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Secret Rome

Secret Rome

by Ginevra Lovatelli

A church where animals are blessed, a magic door, sublime but little known places, cloisters and hidden gardens, astonishing optical illusions, bizarre miracles and legends, a barber for children, a 17th century pharmacy, surprising private collections, a Catholic mass said in ancient Aramaic, the language of Jesus Christ...

Beyond the traditional tourist sites, Rome has managed to preserve many secret spots to the continuing surprise and delight of both residents and visitors. The 150 entries detailed in this guide provide an alternative insight to the charm of this magical city.
Extracts From The Book
Secret Rome: A Little Known Marvel Secret Rome: A children's HairdresserSecret Rome: Little Known WondersSecret Rome: A Unique Facadeview extracts

A Little Known Marvel

Secret Rome: A Little Known Marvel This small, 16th-century oratory, hidden at the end of one of the many intersections of Via Giulia, once belonged to the important Archon fraternity of the Gonfalone. The oratory, which was restored between 1998 and 2002, remains almost unknown even though it is used today as a concert hall. It is however an extraordinary example of Roman mannerism.

The picturesque decoration that completely covers the walls of the large hall, was described as being a prime example of a style of painting that refers to the ideals of the Counter Reformation and which then influenced all of Italy and part of Europe.

The buildings small façade, by Domenico Castelli, does not particularly impress passers – by. Once inside though, the hall surprises, with its walls completely decorated by an extraordinary cycle of frescoes featuring the passion of Christ in twelve parts. They were done in 1573 by Federico Zuccari, Livio Agresti, Cesare Nebbia, Bertoja, Raffaellino Da Reggio and Macro Pino. Wooden Choir benches encircle the room.
A children's Hairdresser

Secret Rome: A children's Hairdresser In Via Metastasio a keen observer will notice on the right hand side, in the direction of the Pantheon, an almost invisible sign outside a small shop; Parrucchiere dei Bambini. It seems that little or nothing has changed since 1939 when it first opened. The lights, the decor, everything has a slightly retro feel, but the most striking thing is the fantastic seats where children sit while having their hair cut.

A car, a giraffe, an elephant, a bear, all in wood with special iron bases to regulate the height and turn them, these seats have been there since the very beginning. They have not changed since they were bought at the Nuremberg Toy Fair, except that they are a bit worn out by the thousands of children who have been to the shop to have their hair cut.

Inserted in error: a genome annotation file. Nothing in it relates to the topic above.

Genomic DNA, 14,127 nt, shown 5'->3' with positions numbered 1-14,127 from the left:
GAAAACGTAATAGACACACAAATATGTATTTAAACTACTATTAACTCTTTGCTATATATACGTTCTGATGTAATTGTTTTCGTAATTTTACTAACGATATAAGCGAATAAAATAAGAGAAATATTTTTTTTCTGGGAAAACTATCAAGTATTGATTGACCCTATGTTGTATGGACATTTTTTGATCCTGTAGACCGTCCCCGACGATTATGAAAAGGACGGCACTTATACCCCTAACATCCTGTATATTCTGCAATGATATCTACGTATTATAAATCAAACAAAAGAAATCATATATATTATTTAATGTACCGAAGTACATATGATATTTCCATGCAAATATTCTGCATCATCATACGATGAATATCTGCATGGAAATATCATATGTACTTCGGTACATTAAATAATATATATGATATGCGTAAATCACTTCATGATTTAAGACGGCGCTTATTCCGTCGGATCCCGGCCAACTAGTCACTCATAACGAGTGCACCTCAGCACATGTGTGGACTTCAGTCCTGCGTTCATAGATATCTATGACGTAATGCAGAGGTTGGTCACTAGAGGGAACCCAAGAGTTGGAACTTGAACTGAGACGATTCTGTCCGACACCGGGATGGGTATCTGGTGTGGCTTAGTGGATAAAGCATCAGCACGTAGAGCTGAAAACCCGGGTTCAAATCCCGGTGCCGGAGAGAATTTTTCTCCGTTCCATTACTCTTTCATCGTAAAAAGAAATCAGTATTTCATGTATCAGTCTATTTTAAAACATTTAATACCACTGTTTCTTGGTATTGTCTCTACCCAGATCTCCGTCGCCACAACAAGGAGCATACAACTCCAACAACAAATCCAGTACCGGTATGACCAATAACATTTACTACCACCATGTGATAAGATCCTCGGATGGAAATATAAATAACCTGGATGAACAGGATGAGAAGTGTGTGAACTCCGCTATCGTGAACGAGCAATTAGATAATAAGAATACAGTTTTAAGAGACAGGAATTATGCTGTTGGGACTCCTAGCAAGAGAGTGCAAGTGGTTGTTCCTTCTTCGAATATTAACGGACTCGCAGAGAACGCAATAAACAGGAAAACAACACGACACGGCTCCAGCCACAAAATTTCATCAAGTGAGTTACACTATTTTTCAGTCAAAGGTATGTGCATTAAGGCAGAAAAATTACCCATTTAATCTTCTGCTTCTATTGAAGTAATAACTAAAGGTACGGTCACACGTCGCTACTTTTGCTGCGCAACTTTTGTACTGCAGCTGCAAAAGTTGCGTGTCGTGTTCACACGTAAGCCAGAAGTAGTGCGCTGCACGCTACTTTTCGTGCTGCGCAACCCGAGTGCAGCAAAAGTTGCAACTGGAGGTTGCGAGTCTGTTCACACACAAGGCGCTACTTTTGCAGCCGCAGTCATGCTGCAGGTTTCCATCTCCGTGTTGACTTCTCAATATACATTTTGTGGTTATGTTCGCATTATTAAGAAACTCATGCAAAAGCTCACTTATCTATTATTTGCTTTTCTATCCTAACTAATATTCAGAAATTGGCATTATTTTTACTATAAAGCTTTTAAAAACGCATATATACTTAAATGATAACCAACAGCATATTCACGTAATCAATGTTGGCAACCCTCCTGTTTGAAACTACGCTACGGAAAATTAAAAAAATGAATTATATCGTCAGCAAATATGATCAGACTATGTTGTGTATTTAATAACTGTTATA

Little Known Wonders

Secret Rome: Little Known WondersThe gallery of Palazzo Colonna is certainly one of the most precious of Italy's artistic treasures and only the most informed know that since 1946 it has been opened to visitors once a week. On Saturday mornings, by going through a small entrance hidden in the beautiful Via dello Pilotta, one can enjoy the extraordinary beauty.

Nor do many people know that while on private visits to the gallery, you can gain access to the rest of the palace. By contacting the palace administration and booking a private visit, it is possible to admire, alone and undisturbed, parts of the palace that are closed to the public: the gallery, a series of adjacent rooms and the apartment of Princess Isabelle Sursock Colonna, who lived here until the end of the 1980s.

This last visit is a unique experience: In the rooms of the apartment facing the interior garden some extraordinary art is to be found, such as the frescoes by the famous painter Bernardino di Betto, known as il Pinturicchio, refined works of Flemish masters, including engravings by Jan Brueqhel the Elder,
the rich collection of views by Gaspard Van Wittel known in Italy as di Vanvitelli, and the decorations
of Gaspard Dughet, Crescenzio Onofri, Cavalier Tempesta, Giocinto Gimignani and Carlo Cesi.
A Unique Facade

Secret Rome: A Unique Facade Palazzo Zuccari occupies an area comprising the last part of Via Sistina and that of Via Gregoriana and its facade is probably the most curious and unusual in the city. The cornices of the main door and of the windows are all formed by big gaping monsters' mouths.

Unfortunately, the palazzo is currently covered by scaffolding for long and complex restoration work, but the lower port of the facade is quite visible. Federico Zuccari, the famous baroque artist, bought the land in 1590, struck by its wonderful location, and he built the house and the studio for himself and his children, drawing inspiration for the palace's facade from the "monstrous" style of the famous monsters of Bomarzo, close to Viterbo.

This architectural whimsy was both criticised and admired, but in any case soon became the ideal house for artists in the area. Through the Accademia di San Luca, Zuccori left the dwelling to foreign artists, but his wishes were not respected and when the artist died, the building was passed
on to another owner. The Queen of Poland lived there from 1702 and for decades the house
was the centre of high society in the city.


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